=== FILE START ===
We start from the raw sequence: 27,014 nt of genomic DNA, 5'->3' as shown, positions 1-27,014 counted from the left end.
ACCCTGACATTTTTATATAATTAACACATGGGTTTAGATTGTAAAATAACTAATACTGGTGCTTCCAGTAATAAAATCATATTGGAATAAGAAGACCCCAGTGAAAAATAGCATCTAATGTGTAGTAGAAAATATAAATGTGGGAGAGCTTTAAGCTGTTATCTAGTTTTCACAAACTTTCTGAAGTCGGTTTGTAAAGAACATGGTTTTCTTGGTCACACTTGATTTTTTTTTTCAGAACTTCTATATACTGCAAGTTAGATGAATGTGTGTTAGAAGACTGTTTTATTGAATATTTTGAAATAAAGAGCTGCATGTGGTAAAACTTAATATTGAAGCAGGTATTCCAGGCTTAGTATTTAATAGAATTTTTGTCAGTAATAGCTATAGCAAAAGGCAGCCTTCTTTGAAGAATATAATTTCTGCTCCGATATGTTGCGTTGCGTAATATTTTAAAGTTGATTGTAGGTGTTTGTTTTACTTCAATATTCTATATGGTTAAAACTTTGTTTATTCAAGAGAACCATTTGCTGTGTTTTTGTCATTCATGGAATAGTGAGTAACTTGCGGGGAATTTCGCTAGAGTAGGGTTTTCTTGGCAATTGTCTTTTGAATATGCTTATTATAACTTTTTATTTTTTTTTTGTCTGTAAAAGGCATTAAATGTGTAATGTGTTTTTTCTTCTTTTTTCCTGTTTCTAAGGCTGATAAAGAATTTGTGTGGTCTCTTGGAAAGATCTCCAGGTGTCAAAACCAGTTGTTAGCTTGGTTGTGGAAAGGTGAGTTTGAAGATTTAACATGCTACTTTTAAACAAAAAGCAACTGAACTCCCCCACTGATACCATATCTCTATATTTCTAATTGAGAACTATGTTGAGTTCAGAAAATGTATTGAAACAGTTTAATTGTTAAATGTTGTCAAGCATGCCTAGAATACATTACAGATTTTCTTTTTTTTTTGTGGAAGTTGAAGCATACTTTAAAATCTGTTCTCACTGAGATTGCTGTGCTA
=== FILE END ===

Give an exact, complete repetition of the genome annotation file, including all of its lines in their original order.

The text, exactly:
We start from the raw sequence: 27,014 nt of genomic DNA, 5'->3' as shown, positions 1-27,014 counted from the left end.
ACCCTGACATTTTTATATAATTAACACATGGGTTTAGATTGTAAAATAACTAATACTGGTGCTTCCAGTAATAAAATCATATTGGAATAAGAAGACCCCAGTGAAAAATAGCATCTAATGTGTAGTAGAAAATATAAATGTGGGAGAGCTTTAAGCTGTTATCTAGTTTTCACAAACTTTCTGAAGTCGGTTTGTAAAGAACATGGTTTTCTTGGTCACACTTGATTTTTTTTTTCAGAACTTCTATATACTGCAAGTTAGATGAATGTGTGTTAGAAGACTGTTTTATTGAATATTTTGAAATAAAGAGCTGCATGTGGTAAAACTTAATATTGAAGCAGGTATTCCAGGCTTAGTATTTAATAGAATTTTTGTCAGTAATAGCTATAGCAAAAGGCAGCCTTCTTTGAAGAATATAATTTCTGCTCCGATATGTTGCGTTGCGTAATATTTTAAAGTTGATTGTAGGTGTTTGTTTTACTTCAATATTCTATATGGTTAAAACTTTGTTTATTCAAGAGAACCATTTGCTGTGTTTTTGTCATTCATGGAATAGTGAGTAACTTGCGGGGAATTTCGCTAGAGTAGGGTTTTCTTGGCAATTGTCTTTTGAATATGCTTATTATAACTTTTTATTTTTTTTTTGTCTGTAAAAGGCATTAAATGTGTAATGTGTTTTTTCTTCTTTTTTCCTGTTTCTAAGGCTGATAAAGAATTTGTGTGGTCTCTTGGAAAGATCTCCAGGTGTCAAAACCAGTTGTTAGCTTGGTTGTGGAAAGGTGAGTTTGAAGATTTAACATGCTACTTTTAAACAAAAAGCAACTGAACTCCCCCACTGATACCATATCTCTATATTTCTAATTGAGAACTATGTTGAGTTCAGAAAATGTATTGAAACAGTTTAATTGTTAAATGTTGTCAAGCATGCCTAGAATACATTACAGATTTTCTTTTTTTTTTGTGGAAGTTGAAGCATACTTTAAAATCTGTTCTCACTGAGATTGCTGTGCTA